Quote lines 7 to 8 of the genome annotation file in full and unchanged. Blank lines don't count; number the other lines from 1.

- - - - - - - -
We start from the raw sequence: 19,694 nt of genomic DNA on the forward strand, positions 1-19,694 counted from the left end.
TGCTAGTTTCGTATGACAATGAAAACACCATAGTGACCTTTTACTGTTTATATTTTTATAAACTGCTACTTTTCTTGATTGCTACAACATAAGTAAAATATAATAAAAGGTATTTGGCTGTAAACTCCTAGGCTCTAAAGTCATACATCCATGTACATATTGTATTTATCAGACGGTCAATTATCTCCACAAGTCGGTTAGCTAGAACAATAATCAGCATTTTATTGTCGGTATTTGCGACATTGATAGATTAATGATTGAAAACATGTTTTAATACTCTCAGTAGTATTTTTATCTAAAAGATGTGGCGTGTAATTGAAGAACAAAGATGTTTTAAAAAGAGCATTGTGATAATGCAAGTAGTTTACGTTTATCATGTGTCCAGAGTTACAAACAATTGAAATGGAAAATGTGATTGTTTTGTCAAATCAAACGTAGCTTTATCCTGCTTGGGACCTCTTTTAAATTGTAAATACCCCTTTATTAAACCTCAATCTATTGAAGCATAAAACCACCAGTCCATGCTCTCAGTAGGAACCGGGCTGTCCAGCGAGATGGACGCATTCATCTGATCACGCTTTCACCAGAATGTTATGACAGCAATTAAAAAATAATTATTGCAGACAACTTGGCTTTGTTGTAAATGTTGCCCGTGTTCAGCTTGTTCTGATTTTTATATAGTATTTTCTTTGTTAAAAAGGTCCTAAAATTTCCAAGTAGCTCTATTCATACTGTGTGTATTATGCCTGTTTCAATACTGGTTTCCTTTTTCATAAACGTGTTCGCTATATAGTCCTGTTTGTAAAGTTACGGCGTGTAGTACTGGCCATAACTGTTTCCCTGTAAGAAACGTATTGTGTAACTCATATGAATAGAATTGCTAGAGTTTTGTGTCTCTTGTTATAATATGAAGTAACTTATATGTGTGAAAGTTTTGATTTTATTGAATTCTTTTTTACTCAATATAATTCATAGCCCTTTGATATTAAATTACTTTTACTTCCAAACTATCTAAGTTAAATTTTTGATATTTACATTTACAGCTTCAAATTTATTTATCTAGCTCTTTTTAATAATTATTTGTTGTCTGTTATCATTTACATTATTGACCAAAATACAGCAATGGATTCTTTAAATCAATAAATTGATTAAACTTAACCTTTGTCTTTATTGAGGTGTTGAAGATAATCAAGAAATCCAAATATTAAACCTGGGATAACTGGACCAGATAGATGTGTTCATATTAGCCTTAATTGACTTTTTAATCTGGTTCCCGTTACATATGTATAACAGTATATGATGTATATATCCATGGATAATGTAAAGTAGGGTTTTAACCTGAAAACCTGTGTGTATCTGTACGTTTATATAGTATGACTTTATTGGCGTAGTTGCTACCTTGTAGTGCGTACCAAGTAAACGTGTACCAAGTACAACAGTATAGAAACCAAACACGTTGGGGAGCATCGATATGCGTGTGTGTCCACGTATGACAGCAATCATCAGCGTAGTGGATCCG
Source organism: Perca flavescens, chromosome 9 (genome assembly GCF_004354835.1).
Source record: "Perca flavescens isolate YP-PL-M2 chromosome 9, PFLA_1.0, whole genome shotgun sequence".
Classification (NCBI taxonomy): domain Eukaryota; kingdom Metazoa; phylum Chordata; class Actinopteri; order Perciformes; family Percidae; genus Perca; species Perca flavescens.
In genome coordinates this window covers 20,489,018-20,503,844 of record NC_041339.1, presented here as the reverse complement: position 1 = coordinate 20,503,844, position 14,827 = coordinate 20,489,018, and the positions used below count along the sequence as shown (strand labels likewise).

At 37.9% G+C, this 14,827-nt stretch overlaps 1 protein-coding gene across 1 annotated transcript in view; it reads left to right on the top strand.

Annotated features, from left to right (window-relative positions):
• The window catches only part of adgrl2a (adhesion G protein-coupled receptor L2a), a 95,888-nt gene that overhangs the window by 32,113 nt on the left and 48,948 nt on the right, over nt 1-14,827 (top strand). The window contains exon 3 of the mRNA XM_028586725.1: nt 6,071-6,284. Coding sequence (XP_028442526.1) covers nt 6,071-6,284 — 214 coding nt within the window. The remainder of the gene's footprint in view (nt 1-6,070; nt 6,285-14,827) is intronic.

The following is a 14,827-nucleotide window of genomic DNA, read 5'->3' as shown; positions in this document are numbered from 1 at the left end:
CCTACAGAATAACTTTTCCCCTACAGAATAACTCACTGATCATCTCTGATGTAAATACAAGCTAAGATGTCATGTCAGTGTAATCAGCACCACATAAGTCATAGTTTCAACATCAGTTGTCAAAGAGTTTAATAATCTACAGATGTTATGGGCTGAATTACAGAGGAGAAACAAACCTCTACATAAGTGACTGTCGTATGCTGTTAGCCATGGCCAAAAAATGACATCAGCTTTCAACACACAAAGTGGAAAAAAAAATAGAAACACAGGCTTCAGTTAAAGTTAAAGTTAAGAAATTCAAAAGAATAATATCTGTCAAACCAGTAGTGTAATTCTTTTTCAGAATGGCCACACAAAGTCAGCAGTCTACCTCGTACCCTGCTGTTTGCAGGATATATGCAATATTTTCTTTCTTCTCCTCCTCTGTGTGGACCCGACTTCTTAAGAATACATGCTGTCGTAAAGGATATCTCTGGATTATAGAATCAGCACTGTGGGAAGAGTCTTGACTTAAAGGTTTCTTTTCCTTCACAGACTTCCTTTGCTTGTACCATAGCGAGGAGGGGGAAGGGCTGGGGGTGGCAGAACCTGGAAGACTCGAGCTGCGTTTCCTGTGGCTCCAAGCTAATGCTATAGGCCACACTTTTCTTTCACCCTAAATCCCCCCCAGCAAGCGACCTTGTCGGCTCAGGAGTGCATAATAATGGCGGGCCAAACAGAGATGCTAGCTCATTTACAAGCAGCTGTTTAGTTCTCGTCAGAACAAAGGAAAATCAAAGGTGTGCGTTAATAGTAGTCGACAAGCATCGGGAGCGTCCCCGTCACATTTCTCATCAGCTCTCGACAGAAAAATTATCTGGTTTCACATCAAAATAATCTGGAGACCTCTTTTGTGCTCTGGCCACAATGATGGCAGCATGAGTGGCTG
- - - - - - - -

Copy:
At 37.9% G+C, this 14,827-nt stretch overlaps 1 protein-coding gene across 1 annotated transcript in view; it reads left to right on the top strand.

Annotated features, from left to right (window-relative positions):